My cousin Holly’s house burned down in July. The family and their dog were saved, but they lost everything. Literally everything, except her grandmother’s ancient roasting pan just big enough for a 12-pound turkey and a diamond ring. Everything else in their rural home was gone in under an hour. The irony was that my cousin’s husband is a fire captain in a neighboring town. Local media played up that angle.
For that family, the fire becomes a line of demarcation. Henceforth, everything will be B.F. and A.F.—before the fire and after the fire. Traumatic events like this become significant landmarks in our lives. Afterward, sometimes for generations, much is measured against them.
I’m thinking of that right now because of several recent events. My cousin’s loss. The devastating wildfires in Maui. And, somewhat related, the loss of SBC leadership to moral failure. It is a searing defeat and one we won’t forget for a long while. We may not think of our era as B.F. and A.F. (before failure and after failure), but this entire season that began with the revelation of scores of sexual abuse claims in the Southern Baptist Convention in 2019 is certainly a dividing line.
The question is what will we do with it? Will we live differently on the other side of it, if in fact we are on the other side of it?
Almost immediately after Willie McLauren resigned SBC leadership in August and apologized for lying about his academic achievements, SBC President Bart Barber tweeted that as Christians we have no choice but to forgive our brother for his failure. That is true. Any of us would want the same for ourselves. Scripture is clear: forgive. Jesus is clear: keep forgiving. But may I confess here: that first tweet seemed awfully quick.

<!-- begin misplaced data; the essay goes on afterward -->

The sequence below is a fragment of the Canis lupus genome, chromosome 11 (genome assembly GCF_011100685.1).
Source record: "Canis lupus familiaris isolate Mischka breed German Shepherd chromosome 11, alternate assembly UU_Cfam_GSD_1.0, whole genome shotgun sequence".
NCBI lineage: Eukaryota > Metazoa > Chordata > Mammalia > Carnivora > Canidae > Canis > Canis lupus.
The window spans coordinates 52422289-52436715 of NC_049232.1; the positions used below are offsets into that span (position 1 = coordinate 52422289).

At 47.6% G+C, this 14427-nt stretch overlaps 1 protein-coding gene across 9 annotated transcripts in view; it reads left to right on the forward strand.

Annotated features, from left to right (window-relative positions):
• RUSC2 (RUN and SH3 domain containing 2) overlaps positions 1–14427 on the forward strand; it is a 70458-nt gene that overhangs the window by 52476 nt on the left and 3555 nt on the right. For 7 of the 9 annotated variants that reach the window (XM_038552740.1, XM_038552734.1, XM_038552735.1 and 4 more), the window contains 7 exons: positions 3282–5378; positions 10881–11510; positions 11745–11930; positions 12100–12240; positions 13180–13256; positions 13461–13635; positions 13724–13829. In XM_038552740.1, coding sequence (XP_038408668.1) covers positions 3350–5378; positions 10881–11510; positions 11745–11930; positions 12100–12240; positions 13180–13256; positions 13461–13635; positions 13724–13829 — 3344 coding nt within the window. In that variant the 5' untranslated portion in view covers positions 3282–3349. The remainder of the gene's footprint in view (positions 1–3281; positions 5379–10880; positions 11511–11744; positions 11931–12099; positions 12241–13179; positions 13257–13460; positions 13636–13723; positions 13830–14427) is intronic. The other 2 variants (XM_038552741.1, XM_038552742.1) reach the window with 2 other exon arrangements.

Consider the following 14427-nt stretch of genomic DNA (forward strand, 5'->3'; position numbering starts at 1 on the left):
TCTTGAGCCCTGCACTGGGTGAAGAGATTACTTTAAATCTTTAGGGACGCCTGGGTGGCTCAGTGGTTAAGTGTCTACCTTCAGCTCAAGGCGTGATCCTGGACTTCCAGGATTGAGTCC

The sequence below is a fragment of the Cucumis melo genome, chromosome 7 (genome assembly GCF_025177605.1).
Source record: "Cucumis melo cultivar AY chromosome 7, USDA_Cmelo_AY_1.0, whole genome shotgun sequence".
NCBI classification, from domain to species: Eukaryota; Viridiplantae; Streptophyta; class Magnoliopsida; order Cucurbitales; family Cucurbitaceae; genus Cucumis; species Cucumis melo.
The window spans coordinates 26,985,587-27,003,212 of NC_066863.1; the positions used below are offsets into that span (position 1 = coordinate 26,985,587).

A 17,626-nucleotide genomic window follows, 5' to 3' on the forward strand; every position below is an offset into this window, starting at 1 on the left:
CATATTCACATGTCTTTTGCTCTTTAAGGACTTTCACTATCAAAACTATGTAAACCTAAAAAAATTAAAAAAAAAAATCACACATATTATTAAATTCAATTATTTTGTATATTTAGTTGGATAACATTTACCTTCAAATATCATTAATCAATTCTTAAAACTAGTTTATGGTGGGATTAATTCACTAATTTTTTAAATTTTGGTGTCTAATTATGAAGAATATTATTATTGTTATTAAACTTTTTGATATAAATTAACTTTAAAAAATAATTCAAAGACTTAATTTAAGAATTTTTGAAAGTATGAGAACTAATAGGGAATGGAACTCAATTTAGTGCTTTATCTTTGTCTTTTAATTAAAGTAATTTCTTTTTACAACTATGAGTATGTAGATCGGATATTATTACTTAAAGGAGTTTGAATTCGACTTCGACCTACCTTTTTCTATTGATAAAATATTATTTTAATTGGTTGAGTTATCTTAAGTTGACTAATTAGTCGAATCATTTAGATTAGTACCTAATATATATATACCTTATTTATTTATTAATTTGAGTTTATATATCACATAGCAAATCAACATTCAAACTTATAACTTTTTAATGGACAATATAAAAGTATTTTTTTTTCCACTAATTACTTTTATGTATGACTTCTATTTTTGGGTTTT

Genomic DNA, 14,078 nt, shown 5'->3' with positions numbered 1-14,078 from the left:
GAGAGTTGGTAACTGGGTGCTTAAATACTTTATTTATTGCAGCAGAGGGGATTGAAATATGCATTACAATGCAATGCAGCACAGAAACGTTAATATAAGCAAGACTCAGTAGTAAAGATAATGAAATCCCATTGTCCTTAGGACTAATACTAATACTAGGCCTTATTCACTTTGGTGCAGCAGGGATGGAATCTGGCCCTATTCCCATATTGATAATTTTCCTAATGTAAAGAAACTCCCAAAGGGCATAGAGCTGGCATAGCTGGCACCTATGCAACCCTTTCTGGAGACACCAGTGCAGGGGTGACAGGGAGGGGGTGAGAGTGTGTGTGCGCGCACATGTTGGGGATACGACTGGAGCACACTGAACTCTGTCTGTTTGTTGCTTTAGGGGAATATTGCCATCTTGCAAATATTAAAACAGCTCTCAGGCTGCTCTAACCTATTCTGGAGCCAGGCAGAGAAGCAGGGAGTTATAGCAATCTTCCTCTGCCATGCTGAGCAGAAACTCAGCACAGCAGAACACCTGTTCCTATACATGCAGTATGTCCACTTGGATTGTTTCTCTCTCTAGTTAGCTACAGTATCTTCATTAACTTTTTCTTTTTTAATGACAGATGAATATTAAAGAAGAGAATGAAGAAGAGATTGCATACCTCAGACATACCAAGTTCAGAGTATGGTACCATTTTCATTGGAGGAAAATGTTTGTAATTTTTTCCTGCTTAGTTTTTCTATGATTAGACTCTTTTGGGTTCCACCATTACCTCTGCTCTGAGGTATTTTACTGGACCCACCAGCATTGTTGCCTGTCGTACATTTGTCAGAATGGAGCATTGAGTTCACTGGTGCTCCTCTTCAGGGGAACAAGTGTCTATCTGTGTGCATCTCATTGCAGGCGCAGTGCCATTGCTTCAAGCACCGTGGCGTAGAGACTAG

I wasn’t ready for public absolution to mean the nasty event was over, and that the denomination was ready to move on. It isn’t over, and lots of people haven’t moved on. Even the naming of replacements in leadership and resumption of the search for a new and lasting President and CEO for the SBC Executive Committee doesn’t end the lingering sadness over the string of ethical failures in that office.
This is the third person to leave the position under some kind of cloud. And that has implications and reverberations for all of us in SBC life. Ask any local pastor.
Two of McLauren’s former colleagues at the Tennessee Baptist Mission Board called the impact of his deception a tsunami. Living at its Nashville epicenter, they surely feel it more than we do out here on the edges, but we do feel it. A month later, it’s not over.
I know what Paul told the Ephesians about not letting the sun set on your anger (4:26-27), but we’re not talking about anger. We’re talking about disappointment, deep disappointment, and that takes a while to process. Also taking time, rebuilding trust.
So how do we move on?
Appoint proven leadership. The trustees of the Executive Committee will set the tone when they meet September 18-19. We don’t need another bruising EC meeting. We don’t need another split EC vote. We need for Christian trustees to act accordingly and to peaceably elect tested, experienced, and vetted temporary leadership, in case the interim CEO is in for the long haul. The search committee indicated they were going back to square one, which means a process that started a year and a half ago could go on for a while. Perhaps it should, to give time for healing, if we have effective temporary leaders in place.
Don’t make a political appointment. This is not the time for any side in SBC life to advance its position. There must be someone in the statesman category who can represent all Southern Baptists, who can draw us all together right now for the advancement of the gospel above all our other interests.
Turn over every rock. Surely by now people know what vetting looks like. Vet everyone, please. Before our leadership brings candidates for consideration, I would say vet. Vet your best friend. Vet your brother. Out here on the prairie, we need to know you did your homework.
Here in the A.F., I hope our convention will emerge smarter, sharper, forgiving—and able to forget. Later.
Eric Reed is editor of Illinois Baptist media.